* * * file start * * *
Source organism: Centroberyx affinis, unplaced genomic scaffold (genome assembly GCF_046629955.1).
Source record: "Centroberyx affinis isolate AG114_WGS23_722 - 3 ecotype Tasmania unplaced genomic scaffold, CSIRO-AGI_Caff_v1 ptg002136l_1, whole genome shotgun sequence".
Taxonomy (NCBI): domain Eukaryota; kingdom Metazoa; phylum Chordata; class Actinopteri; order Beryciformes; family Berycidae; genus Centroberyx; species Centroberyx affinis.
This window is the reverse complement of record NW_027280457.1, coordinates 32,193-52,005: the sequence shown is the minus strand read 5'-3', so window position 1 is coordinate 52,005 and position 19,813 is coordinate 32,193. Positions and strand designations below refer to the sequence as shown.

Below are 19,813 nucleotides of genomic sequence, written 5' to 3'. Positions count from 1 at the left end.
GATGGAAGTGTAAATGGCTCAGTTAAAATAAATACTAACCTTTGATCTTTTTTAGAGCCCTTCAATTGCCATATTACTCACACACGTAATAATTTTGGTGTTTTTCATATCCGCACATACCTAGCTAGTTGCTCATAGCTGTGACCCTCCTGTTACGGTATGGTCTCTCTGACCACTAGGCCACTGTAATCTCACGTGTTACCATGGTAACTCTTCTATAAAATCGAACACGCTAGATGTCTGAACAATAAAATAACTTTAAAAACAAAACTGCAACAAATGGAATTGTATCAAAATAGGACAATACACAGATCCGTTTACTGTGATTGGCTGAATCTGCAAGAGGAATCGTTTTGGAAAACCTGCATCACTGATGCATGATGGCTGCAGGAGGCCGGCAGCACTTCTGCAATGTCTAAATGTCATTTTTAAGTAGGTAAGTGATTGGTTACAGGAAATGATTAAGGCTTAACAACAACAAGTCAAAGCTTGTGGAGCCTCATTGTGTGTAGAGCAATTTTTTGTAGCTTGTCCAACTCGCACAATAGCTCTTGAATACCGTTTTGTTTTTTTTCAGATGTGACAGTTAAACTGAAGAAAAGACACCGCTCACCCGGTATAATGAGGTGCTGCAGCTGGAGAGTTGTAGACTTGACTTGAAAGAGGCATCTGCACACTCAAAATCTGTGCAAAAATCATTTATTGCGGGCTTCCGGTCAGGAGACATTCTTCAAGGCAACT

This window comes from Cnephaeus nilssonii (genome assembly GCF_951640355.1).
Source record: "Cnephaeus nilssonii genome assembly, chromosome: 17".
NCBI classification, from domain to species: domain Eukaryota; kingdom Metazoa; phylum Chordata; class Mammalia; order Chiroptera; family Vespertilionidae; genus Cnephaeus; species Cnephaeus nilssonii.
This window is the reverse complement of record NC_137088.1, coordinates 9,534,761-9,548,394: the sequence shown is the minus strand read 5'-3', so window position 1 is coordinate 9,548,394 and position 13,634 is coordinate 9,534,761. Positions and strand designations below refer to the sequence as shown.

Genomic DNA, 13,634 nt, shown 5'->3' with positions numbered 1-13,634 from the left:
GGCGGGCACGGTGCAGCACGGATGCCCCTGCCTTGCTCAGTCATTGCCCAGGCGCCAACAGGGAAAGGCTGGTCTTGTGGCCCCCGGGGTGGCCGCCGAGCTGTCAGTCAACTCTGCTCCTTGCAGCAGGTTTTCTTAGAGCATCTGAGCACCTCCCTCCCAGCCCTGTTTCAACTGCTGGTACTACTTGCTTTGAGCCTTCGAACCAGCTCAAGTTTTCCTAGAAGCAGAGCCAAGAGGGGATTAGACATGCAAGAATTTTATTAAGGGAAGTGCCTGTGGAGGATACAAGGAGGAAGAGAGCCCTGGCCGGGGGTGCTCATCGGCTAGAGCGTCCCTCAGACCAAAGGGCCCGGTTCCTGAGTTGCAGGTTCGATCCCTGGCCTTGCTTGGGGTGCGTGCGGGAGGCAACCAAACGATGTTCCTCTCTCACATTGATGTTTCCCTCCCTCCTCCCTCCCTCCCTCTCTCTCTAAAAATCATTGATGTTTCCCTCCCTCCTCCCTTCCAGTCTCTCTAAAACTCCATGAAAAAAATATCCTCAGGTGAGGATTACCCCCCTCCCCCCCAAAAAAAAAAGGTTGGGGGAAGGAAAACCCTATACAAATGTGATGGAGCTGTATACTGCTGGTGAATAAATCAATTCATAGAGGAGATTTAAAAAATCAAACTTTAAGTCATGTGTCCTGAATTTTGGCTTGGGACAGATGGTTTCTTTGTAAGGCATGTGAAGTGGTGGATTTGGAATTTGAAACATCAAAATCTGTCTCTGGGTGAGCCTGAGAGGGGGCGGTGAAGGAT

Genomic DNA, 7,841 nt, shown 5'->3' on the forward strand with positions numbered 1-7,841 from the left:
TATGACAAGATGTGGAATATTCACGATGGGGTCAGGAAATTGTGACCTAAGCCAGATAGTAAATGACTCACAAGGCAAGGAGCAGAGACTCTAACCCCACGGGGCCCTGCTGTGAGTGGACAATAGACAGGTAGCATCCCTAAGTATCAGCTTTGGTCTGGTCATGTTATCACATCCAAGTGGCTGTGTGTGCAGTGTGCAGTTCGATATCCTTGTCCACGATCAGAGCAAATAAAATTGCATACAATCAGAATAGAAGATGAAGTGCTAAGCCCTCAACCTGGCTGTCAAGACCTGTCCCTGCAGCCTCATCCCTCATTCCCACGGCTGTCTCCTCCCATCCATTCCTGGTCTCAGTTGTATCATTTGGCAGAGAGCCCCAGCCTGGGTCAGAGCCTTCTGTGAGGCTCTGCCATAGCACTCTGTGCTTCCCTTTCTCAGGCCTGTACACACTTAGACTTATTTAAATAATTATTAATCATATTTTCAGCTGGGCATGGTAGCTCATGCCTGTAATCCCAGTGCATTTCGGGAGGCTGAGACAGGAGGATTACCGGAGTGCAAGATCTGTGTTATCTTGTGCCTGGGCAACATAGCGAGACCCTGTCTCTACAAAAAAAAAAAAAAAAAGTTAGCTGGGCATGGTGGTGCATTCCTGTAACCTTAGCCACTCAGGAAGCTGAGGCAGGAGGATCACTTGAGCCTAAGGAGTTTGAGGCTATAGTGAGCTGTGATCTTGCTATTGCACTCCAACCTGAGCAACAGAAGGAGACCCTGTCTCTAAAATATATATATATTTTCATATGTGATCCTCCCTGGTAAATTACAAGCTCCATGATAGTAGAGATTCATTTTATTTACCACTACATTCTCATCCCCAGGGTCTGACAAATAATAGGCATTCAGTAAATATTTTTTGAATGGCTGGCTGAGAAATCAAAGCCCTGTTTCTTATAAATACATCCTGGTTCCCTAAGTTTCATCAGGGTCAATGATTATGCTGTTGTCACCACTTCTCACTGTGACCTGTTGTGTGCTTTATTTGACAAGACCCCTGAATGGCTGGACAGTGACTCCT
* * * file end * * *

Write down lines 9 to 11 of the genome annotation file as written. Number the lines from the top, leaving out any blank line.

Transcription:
NCBI classification, from domain to species: domain Eukaryota; kingdom Metazoa; phylum Chordata; class Mammalia; order Chiroptera; family Vespertilionidae; genus Cnephaeus; species Cnephaeus nilssonii.
This window is the reverse complement of record NC_137088.1, coordinates 9,534,761-9,548,394: the sequence shown is the minus strand read 5'-3', so window position 1 is coordinate 9,548,394 and position 13,634 is coordinate 9,534,761. Positions and strand designations below refer to the sequence as shown.

Genomic DNA, 13,634 nt, shown 5'->3' with positions numbered 1-13,634 from the left: